Similarly, 787 operators have been briefed on the sequence of events in the ANA incident which, according to the aircraft maker, showed that the built-in safety systems worked as intended to warn the crew of the battery malfunction and vent smoke from the electronic/electrical equipment bay. The focus in that case is why the precautionary system that is designed to prevent the battery from over-discharging evidently failed.
But with the fleet grounded, and 787s now coming off the production line at a rate of around six per month, Boeing's reassurances could be seen as mere semantics by airlines that have already endured 3-4 years of delays. The two serious failures and the unexpectedly high number of battery changeouts throughout the fleet—more than 100—prior to the groundings reveal a system that was less than robust, at best, and unstable, at worst.
Boeing has no plans to interrupt or slow the 787 production rate, which McNerney confirms is on track to reach seven per month by mid-year and 10 per month by year-end.
“I don't expect to hear anything in the next 3-6 months,“ says the CEO of one major Boeing supplier. In his view, it would be extremely challenging to ramp down production now only to increase rates again within a short period of time. The supply chain would have a hard time handling such fluctuations, he argues. And for Boeing it is probably easier to keep production on pace and put aircraft in storage than to perform constant change management.
Despite the fact that engineers have been pulled off their assignments to deal with the battery situation and consider possible implications for the electrical system, McNerney says this is “not a significant” drain on resources. Because the efforts are focused on the battery, he adds that there has been no chain reaction or knock-on effect to the build-up for the 787-9, final assembly of which is due to start in coming months.
“I can assure that there is a comprehensive root-cause analysis and related series of technical efforts that I am confident will identify the root cause of these incidents. And so confidence in the process, confidence in the right resources, confidence that it's not distracting to the balance of Boeing, and when we know the answer, we'll know the answer, and we'll act on it,” McNerney says.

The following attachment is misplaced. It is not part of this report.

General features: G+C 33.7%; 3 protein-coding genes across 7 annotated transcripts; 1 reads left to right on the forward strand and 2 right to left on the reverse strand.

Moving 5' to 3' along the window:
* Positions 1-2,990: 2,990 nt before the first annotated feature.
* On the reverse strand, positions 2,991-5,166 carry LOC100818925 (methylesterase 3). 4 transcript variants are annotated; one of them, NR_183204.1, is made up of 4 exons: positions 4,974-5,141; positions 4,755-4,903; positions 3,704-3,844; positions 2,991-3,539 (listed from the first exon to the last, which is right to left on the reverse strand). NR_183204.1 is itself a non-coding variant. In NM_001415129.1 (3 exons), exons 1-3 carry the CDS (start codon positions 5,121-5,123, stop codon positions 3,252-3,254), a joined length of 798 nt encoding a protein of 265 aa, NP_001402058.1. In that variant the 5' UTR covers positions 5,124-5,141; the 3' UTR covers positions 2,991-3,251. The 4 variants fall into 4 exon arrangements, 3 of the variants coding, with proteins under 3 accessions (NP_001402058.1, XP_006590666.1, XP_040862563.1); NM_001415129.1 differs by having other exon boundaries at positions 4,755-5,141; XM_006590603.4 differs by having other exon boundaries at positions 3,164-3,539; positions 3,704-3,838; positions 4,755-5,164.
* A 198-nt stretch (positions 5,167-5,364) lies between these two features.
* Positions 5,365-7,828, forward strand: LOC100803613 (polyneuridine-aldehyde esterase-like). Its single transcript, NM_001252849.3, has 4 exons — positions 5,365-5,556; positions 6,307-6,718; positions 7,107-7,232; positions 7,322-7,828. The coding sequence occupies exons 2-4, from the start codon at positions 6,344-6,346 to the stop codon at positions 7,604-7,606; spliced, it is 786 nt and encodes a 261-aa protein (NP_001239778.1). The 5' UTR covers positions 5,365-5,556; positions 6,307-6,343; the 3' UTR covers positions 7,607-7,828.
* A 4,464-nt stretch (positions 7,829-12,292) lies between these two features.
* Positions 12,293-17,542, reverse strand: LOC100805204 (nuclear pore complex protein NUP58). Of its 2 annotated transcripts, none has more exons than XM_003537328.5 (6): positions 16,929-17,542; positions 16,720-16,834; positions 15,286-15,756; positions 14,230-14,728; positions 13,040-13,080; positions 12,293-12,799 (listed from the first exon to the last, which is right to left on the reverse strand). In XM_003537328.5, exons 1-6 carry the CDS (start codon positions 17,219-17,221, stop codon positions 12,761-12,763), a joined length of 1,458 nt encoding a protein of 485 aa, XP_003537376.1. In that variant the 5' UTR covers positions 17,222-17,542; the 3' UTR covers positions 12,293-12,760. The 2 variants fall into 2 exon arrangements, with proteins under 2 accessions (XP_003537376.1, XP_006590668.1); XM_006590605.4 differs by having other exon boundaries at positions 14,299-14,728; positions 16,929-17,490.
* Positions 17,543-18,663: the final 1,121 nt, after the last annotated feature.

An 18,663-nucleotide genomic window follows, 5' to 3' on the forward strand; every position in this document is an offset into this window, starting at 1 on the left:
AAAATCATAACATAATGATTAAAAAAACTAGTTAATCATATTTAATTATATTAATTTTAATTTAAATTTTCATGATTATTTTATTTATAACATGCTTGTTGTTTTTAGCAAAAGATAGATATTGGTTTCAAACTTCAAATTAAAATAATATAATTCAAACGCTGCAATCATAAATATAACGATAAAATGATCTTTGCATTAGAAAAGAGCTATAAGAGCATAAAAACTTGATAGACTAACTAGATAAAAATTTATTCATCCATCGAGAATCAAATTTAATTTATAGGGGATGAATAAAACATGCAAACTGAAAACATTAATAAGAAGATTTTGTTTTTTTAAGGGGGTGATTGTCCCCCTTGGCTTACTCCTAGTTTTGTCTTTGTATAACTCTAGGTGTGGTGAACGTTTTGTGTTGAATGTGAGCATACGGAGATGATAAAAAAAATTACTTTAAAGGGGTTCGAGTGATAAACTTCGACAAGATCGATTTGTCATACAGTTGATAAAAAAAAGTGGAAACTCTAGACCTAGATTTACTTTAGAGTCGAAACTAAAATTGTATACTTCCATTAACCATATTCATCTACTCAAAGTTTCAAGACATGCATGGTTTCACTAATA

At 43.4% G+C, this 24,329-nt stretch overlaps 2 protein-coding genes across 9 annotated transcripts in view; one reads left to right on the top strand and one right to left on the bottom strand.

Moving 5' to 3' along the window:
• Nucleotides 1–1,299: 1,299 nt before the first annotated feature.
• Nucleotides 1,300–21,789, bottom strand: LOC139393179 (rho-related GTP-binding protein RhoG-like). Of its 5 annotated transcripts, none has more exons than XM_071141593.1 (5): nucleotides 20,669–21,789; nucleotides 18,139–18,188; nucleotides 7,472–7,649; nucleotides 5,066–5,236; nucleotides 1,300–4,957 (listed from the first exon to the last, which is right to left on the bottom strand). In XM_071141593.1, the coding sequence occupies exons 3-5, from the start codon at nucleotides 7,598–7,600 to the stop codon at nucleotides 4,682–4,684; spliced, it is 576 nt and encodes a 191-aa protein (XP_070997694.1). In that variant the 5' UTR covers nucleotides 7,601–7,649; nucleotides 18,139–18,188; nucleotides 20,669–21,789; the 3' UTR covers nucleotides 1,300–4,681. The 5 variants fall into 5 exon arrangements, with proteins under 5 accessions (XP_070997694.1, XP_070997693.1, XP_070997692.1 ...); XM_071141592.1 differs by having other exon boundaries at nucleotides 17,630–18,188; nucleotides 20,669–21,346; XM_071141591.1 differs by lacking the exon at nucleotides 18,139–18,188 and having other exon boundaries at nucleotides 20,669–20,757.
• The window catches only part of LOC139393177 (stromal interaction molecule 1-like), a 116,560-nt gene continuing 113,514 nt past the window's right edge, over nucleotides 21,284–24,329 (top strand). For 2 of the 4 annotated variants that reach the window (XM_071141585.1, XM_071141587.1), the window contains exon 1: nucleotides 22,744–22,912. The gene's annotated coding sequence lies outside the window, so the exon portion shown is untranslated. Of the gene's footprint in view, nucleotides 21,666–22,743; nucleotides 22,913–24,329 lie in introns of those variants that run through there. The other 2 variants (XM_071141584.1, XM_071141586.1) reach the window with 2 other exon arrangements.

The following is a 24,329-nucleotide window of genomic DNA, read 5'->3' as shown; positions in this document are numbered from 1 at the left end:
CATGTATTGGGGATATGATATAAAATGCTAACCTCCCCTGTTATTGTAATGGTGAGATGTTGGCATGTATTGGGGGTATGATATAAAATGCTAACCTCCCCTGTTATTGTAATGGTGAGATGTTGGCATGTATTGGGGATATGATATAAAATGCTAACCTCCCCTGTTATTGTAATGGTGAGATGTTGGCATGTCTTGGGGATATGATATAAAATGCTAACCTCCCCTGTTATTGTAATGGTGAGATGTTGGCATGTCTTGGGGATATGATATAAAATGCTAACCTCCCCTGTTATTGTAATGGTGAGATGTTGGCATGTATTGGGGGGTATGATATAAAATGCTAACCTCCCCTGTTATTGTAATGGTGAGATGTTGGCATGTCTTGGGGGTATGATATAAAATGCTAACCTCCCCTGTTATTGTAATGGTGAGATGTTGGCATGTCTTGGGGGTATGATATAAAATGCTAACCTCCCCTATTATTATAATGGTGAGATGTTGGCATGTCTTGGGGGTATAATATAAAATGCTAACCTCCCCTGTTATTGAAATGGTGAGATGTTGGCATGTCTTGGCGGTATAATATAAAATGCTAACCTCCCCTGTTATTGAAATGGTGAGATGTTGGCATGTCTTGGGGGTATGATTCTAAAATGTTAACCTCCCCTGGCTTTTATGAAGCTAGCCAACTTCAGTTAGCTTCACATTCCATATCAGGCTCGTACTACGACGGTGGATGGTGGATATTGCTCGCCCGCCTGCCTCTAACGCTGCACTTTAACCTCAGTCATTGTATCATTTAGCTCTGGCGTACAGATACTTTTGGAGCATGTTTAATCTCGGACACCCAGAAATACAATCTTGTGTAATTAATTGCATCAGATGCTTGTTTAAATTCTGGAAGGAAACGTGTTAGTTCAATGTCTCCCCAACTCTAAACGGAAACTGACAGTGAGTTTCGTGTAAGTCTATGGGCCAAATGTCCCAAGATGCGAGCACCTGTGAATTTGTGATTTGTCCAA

There are mixed signals as to whether ancillary charging control devices remain prime suspects along with the battery itself. Investigators are trying to determine if the short circuit, in the case of the JAL fire in particular, was caused by an undetected manufacturing flaw or something else, such as a foreign object.
Battery experts confirm to Aviation Week that NTSB testing at the Carderock Div. of the Naval Surface Warfare Center laboratories includes examination for signs of short-circuiting caused by the build-up of a structure inside the battery called a dendrite. These accumulate in lithium batteries, usually through uneven absorption and desorption of lithium ions, and they can penetrate the inner membranes that divide the anode and cathode. The dendrite formations, which can also be triggered by foreign-object particles on the electrode surface, introduce a physical contact between the positive and negative electrodes, thereby generating a short circuit.
Japan Airlines Chairman Masaru Onishi tells Aviation Week that “there must be some kind of modification” to the battery and the electrical system. “System integration must deliver protection against something like a cell failure, so we must find some improvement,” he says. Boeing has been constantly updating operators about the issues, Onishi says, and he believes that, while the manufacturer started with hundreds of possible root causes two weeks ago, “that has now been narrowed down to a short list of potential causes.” He says “some good progress” has been made, allowing Boeing to focus on the remaining options.